Motivational Interviewing, Physical Therapy, Mental Health, Physical Health
Behavior and Behavior Mechanisms | Physical Therapy | Therapeutics
Mary Bower Russa
Motivational interviewing (MI), created by William Miller, is an approach used to help professionals and their clients deal with the ambivalence that comes with changing unwanted behaviors. It largely focuses on giving autonomy to the client, while the professional listens reflectively and encourages the client to consider the possible benefits of change. This approach was pioneered in treatment of alcoholism and other substance abuse in the early 1980’s, but it was later expanded to other areas. Today, MI is used in both mental health (e.g., depression, anxiety, PTSD, binge eating disorder) and physical health (e.g., cardiovascular disease, diabetes, diet, HIV/AIDS, treatment adherence). In mental health, MI has been shown to reduce symptoms of anxiety, depression, binge eating and PTSD. In physical health, it has lessened the severity of cardiovascular disease and diabetes symptoms and decreased BMI. Both mental and physical health also show an increase in medication adherence and other treatment adherence after MI use. There are many medical sub-disciplines that have not yet incorporated MI into their standard of care, but MI’s focus on ambivalence and its strong outcome data suggest that it could be useful in a range of related medical disciplines. One such discipline is physical therapy, where clients struggle to adhere to home exercise prescription, and therefore do not fully benefit from the rehabilitation process. This paper will focus on providing the current research on MI in health care, and examining the relevance of this approach to problems faced by therapists and clients in the physical therapy field.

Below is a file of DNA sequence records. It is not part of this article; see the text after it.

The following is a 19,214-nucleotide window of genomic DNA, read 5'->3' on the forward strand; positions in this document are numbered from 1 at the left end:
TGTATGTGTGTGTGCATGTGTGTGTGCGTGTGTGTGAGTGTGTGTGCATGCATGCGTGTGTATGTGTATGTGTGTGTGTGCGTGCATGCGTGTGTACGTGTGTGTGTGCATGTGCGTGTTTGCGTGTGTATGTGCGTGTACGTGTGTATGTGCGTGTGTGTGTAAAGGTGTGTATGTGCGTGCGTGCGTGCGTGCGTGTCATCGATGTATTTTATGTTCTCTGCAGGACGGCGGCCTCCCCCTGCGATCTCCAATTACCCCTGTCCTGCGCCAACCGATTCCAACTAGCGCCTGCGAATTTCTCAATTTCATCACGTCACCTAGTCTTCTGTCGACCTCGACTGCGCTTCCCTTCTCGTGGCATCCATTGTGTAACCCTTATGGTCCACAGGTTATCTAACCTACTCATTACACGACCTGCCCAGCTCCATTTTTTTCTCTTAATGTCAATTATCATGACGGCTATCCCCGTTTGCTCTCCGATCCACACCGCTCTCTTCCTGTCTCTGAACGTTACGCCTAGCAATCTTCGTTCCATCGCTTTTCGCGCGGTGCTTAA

Mead, Hannah, "Motivational Interviewing and Physical Therapy" (2019). Honors Projects. 736.